It could be helpful to make lists for different situations. For instance, different things help me when I feel anxious or depressed (though there can be an overlap), so it is useful to have separate lists. The lists could be for different situations, such as what can help when you feel like your family aren’t making an effort to understand how you feel or when you feel overwhelmed by everything. The act of thinking things through can help stave off the problems you anticipate, since you will feel more able to cope.

Depending on your relationships, it can be helpful to share your lists with family and friends. It enables them to give you extra support and helps them understand your mental health. Having other people know about the lists can also make them more accessible, which makes it easier to implement your contingency plans.

Having plans in place for when things go wrong may seem pessimistic, but it is actually reassuring. It provides a safety net.

 

  1. Get some space

If you feel suffocated by the Christmas spirit, get away from it! It can be as simple as putting on headphones to listen to (non-Christmas) music and shutting yourself in your bedroom. Or go for a walk in the countryside, miles from any lights and crowds. Or take a complete break and go on holiday over the festive season.

No matter what your situation, you have some options available. If you will be surrounded by family at Christmas, earmark a room to which you can escape if it all gets too much. Tell people you need space when you use that room and hopefully they will respect that, especially if you explain how it helps your mental health. Fill the room with items which will help you escape for a while – books, scented candles, puzzles, DVDs, knitting, computer games, pen and paper… Anything which can provide a distraction.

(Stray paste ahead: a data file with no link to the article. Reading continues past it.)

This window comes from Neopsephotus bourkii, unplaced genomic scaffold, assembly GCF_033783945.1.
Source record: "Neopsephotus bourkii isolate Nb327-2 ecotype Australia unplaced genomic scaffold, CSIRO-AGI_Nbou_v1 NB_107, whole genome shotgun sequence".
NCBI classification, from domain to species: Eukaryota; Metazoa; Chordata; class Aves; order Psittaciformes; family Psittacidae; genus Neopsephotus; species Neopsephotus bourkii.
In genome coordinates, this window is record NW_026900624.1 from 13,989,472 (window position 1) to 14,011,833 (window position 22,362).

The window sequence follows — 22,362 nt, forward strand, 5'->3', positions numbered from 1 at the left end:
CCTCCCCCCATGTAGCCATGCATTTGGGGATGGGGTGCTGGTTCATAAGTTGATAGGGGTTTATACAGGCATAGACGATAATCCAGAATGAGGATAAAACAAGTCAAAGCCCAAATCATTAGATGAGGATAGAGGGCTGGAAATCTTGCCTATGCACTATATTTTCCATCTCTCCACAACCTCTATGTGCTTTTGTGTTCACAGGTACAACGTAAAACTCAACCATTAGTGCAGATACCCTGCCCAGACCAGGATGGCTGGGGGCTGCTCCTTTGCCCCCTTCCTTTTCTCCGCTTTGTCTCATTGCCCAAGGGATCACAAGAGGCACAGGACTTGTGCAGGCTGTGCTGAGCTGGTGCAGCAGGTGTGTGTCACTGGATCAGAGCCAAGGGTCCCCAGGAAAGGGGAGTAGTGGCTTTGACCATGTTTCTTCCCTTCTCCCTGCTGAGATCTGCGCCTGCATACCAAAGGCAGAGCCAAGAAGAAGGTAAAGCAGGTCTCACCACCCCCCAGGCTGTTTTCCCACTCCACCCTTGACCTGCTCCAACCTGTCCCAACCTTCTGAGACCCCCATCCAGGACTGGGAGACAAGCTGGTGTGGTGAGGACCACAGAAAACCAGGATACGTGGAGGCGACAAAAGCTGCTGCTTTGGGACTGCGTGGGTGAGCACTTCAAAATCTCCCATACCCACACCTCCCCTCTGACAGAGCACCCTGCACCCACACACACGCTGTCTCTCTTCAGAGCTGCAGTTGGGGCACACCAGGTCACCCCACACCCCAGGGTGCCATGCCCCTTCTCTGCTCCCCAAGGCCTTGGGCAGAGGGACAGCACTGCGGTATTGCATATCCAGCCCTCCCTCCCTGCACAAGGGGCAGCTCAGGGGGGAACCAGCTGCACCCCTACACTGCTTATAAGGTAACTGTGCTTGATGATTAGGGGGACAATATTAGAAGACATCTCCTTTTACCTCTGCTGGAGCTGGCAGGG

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You may find you need less space than you anticipated. Knowing you have the strategy in place might be all you need or a 15-30 minute break could be optimal. On the other hand, if you do need to get away for hours at a time, it’s possible.

Giving yourself space is about prioritising your mental health, so explain why it’s important to you if anyone objects. Forcing yourself to participate in activities when you need space will only make your symptoms worse. By getting some space, you are taking care of both yourself and your loved ones.

 

To read Part One of Your Christmas Survival Guide, click here.

For Part Three of Your Christmas Survival Guide, click here.

Your Christmas Survival Guide (Part One)

Christmas can be a difficult time for people with mental health problems. Everyone seems to be happy and excited. Your routine is disrupted. You feel forced to participate in certain activities. It’s the perfect recipe for a turbulent time – even without the added complication of mental illness.